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Joaquin ‘Exacerbates Bad Economy’ On Long Island

By NEIL HARTNELL

Tribune Business Editor

nhartnell@tribunemedia.net

The devastation wrought by Hurricane Joaquin will “only exacerbate an already bad economic situation” on Long Island, its MP revealing that many of its young persons were leaving in search of jobs elsewhere.

Loretta Butler-Turner told Tribune Business that many of her constituents were “previously hurting” due to a lack of economic opportunities on the island, which was devastated by the 100 mile per hour-plus winds, storm surges and flooding caused when the Category Four storm’s eye moved right along the island’s length.

“As far as I can see, this is going to exacerbate what people are going through,” Mrs Butler-Turner told Tribune Business.

“We already have people hurting from a lack of jobs. With this [Joaquin] happening, I believe it will add to what people are going through.

“We have such an aged population there as well,” she added. “They’re all going seeking jobs.

“Joaquin can only exacerbate an already bad situation in terms of the economic situation. I’m just praying that everyone is safe and, at the end of the day, we’re able to rely on the resilience that keeps Long Island going, and that people are able to pick up the pieces and rebuild wherever they are.”

Mrs Butler-Turner earlier this year addressed the House of Assembly on the decline in economic activity on Long Island, which has resulted in the closure of several long-standing businesses.

Scotiabank’s decision to end its full branch presence in Long Island has deepened the sense of malaise, with the island’s economy also handicapped by the lack of direct airlift from key US tourism market and also services from Nassau.

Mrs Butler-Turner is also hoping that the resolution to a 10-year dispute over Long Island’s one-time largest employer will create “a wonderful opportunity” to revive the economy.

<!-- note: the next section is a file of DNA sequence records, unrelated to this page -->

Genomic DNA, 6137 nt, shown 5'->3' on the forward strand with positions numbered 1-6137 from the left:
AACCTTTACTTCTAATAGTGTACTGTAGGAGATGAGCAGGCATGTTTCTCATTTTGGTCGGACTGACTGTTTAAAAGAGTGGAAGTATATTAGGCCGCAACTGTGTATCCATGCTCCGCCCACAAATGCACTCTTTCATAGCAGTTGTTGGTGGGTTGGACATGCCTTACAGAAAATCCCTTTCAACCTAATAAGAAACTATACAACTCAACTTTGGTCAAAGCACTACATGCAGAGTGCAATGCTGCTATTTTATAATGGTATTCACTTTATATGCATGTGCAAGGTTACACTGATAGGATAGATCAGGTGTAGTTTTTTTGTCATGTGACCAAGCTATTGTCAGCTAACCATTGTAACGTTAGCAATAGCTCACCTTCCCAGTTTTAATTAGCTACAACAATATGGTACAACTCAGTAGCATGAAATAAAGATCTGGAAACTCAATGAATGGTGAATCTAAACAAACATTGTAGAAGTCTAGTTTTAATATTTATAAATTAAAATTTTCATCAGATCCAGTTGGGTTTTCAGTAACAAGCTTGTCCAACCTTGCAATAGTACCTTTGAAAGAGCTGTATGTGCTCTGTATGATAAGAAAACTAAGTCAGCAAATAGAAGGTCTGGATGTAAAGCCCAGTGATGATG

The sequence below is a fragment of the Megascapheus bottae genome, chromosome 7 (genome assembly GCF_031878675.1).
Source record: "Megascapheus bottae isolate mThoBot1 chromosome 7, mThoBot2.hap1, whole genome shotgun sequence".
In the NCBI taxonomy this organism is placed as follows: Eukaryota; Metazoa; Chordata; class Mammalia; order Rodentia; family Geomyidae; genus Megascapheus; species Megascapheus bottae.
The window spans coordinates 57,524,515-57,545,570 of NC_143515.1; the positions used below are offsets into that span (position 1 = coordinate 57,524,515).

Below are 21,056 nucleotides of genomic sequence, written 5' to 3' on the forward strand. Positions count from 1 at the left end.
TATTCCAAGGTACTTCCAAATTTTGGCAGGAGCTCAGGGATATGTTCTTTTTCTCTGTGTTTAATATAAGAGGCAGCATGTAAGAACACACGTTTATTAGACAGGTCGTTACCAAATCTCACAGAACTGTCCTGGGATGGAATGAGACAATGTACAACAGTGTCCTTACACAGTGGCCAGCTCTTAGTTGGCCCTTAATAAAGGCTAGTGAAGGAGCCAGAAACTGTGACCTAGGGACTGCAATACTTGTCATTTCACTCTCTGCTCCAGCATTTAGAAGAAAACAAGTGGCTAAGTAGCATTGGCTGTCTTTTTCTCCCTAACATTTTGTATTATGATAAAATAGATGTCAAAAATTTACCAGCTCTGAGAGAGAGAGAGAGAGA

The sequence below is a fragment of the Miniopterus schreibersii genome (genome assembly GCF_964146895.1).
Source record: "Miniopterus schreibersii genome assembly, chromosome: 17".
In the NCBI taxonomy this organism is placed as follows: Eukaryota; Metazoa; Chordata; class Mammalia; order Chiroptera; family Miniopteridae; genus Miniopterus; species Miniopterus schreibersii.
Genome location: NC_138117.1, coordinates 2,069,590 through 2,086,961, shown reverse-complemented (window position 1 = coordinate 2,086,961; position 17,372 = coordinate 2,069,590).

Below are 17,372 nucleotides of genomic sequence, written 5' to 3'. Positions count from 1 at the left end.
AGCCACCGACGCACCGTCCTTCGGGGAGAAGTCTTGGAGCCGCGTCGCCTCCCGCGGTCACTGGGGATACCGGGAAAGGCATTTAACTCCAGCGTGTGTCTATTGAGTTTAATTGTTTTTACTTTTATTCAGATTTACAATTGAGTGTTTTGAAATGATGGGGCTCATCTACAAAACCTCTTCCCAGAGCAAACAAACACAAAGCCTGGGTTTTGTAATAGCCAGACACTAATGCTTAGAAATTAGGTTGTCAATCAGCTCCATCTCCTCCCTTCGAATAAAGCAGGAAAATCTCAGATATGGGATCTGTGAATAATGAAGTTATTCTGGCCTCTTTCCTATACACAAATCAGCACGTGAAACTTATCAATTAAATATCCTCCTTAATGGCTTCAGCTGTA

The Privy Council effectively ended the dispute that has ‘paralysed’ development of the 25,000-acre Diamond Crystal Salt property, with Mrs Butler-Turner previously describing the surrounding area as a “ghost town”.

The 25,000 acres in question were once the main driver of Long Island’s economy, providing the biggest source of employment on the island. Diamond Crystal opened its plant in the 1970s and, after it closed due to its US parent filing for bankruptcy, it was taken over by World Wide Protein (Bahamas), a shrimp farming company.

That venture, too, failed with the shrimp farming closing after several years of operations in the mid-1980s. World Wide Protein was the predecessor to Maritek Bahamas, the company whose ownership of the property was affirmed by the Privy Council.

Mrs Butler-Turner on Friday told Tribune Business she had spoken to Brian Moree QC, senior partner at McKinney, Bancroft & Hughes, who represents Maritek, to glean an insight into the company’s plans.

“I think they’re discussing some plans, but I don’t know what they are,” Mrs Butler-Turner said of Maritek. “They’re supposed to be moving forward in that regard.”

Edison Sumner, the Bahamas Chamber of Commerce and Employers Confederation’s (BCCEC) chief executive, said the economy’s current “fragility” meant Joaquin’s arrival had been especially badly timed.

“Hurricanes can never come at a good time for any number of reasons, and this time is no different,” he told Tribune Business, “given the fragility of the economic situation in the country.”

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